Jon Huntsman says he is open to a deal with "unelectable" Bachmann

Republican Jon Huntsman walks with his wife Mary Kaye and daughter on his way to a press conference to announce his bid for the presidency.</p>

Republican Jon Huntsman walks with his wife Mary Kaye and daughter on his way to a press conference to announce his bid for the presidency.

Republican presidential hopeful Jon Huntsman says he would consider teaming up with tea party candidate Michele Bachmann if it helps the country, but laughed off the suggestion of any such deal with Mitt Romney.

In an interview with CNN, the former Utah governor was quick to add that he was confident of winning the Republican party's nomination and dismissed the prospect of playing second fiddle to Bachmann as purely hypothetical.

"If you love this country you serve this country... I'll be the first person to sign up, absolutely," he told interviewer Piers Morgan when asked if he'd run alongside Bachmann.

"This is a hypothetical conversation, I give you a more or less a hypothetical answer," he added, after Morgan questioned whether he believed he could win the nomination.

"We're going to win... I think we've got the background, I think we have the temperament, I think we're right on the issues and I think we're at the center-right of the political scale which is exactly where this country is."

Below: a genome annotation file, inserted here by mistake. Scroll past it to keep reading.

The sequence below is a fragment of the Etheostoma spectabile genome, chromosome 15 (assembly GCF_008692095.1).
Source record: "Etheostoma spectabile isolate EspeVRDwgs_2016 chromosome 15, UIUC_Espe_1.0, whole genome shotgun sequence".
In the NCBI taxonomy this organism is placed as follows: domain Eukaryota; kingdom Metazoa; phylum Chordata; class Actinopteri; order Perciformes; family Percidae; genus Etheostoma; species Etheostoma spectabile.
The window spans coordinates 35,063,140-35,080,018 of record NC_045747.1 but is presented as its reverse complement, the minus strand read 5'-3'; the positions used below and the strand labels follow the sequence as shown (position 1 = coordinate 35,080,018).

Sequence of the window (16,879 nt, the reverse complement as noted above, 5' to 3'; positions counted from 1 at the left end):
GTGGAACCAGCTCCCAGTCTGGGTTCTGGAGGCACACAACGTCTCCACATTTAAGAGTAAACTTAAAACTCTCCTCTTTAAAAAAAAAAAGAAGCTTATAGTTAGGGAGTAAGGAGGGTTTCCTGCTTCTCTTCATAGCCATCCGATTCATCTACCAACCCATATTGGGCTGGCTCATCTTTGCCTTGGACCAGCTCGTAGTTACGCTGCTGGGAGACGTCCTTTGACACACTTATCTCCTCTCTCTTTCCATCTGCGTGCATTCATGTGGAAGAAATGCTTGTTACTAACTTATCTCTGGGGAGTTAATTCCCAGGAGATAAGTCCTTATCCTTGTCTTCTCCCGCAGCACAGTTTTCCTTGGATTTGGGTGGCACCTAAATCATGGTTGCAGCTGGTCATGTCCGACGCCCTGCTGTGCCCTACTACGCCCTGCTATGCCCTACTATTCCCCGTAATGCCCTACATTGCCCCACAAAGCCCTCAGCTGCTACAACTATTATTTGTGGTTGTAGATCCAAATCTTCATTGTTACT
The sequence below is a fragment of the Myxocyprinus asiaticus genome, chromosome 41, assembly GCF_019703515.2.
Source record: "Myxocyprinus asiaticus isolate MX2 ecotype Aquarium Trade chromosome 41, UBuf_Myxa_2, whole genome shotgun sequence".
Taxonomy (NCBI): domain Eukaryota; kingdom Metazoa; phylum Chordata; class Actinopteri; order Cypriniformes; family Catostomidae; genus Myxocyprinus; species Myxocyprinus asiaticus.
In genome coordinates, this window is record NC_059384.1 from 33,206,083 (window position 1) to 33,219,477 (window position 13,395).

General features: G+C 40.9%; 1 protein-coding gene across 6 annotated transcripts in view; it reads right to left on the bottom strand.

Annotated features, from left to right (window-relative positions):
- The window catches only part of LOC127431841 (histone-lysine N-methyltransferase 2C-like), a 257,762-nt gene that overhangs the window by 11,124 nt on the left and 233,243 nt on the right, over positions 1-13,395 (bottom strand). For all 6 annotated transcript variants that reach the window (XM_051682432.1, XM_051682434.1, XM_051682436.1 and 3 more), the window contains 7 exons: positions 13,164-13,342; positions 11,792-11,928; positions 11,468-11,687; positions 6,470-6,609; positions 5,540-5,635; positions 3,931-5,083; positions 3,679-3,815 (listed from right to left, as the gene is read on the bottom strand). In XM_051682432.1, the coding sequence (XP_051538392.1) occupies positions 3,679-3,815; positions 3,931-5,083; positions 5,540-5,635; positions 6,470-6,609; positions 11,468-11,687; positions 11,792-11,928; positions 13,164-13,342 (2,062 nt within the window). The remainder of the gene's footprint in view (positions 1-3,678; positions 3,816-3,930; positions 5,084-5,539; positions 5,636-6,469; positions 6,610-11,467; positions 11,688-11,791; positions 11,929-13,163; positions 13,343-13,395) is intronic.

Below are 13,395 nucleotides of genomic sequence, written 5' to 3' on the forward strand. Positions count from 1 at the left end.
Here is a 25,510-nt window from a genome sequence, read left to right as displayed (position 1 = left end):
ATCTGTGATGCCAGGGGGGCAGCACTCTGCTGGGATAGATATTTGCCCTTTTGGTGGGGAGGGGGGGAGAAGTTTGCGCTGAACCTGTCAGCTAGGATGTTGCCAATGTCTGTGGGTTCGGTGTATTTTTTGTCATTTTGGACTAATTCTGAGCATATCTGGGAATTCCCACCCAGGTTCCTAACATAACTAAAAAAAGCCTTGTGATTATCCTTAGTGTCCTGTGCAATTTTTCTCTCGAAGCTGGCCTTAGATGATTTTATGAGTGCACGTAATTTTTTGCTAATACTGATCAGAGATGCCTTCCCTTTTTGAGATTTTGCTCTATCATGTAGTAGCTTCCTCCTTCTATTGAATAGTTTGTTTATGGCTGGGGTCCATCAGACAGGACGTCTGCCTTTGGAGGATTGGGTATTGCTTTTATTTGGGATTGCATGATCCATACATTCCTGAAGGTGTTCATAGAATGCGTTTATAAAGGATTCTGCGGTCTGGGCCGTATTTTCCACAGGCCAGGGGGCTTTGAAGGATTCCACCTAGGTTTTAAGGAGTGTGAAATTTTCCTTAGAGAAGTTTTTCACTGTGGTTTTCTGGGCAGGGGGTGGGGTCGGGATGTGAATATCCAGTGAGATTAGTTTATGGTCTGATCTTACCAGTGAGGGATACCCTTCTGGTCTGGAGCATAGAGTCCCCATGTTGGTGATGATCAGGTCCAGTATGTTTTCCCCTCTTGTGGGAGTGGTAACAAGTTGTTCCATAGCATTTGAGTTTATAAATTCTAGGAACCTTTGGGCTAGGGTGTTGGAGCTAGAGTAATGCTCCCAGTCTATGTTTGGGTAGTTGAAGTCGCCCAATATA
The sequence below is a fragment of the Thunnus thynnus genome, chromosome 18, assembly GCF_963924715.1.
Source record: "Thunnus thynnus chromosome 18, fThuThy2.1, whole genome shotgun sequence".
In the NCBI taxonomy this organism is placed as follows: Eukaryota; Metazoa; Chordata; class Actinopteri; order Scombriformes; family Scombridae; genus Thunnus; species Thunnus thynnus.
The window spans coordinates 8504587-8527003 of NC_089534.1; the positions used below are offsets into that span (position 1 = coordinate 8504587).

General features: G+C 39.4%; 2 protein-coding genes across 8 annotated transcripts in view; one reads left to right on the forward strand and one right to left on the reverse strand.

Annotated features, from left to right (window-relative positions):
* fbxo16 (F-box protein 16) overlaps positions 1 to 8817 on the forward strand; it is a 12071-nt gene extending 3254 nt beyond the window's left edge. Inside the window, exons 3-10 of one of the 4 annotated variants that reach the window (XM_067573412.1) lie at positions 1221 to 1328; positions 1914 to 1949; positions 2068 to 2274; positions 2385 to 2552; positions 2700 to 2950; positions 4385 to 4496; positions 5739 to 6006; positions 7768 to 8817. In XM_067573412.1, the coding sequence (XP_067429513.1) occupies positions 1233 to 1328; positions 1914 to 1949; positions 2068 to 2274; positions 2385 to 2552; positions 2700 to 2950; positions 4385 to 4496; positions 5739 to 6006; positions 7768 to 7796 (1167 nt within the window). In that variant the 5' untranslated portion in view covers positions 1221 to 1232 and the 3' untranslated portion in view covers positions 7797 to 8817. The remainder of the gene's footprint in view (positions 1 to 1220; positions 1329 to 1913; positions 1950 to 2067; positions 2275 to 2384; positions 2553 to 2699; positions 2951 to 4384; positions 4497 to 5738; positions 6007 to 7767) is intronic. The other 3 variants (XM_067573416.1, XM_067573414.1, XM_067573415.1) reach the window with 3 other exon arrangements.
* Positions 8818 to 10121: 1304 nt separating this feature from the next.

As for a pairing with Romney, he said: "There'd be too many jokes about that, no I can't imagine (that) at all."

Huntsman is considered a second-tier candidate but he has made headlines and caused waves in the blogosphere this week by taking a moderate, centrist stance in the face of his rivals' more right-wing rhetoric, The Washington Post reported.

He told ABC television on Sunday the Republican Party was at risk of becoming the "anti-science party" after Texas Governor Rick Perry, another potential GOP nominee, maligned climate scientists and said the theory of evolution had "gaps".

Huntsman reportedly attracted thousands of new followers on Twitter by posting: "I believe in evolution and trust scientists on global warming. Call me crazy."

"I think when you find yourself at an extreme end of the Republican Party, you make yourself unelectable," he told the ABC's "This Week" program, according to The New York Times.

He ridiculed Bachmann’s promise to bring gas prices down to $2 a gallon, saying: "I just don’t know what world that comment would come from."

"That is completely unrealistic. And, again, it’s talking about things that, you know, may pander to a particular group or sound good at the time, but it just simply is not founded in reality," he said.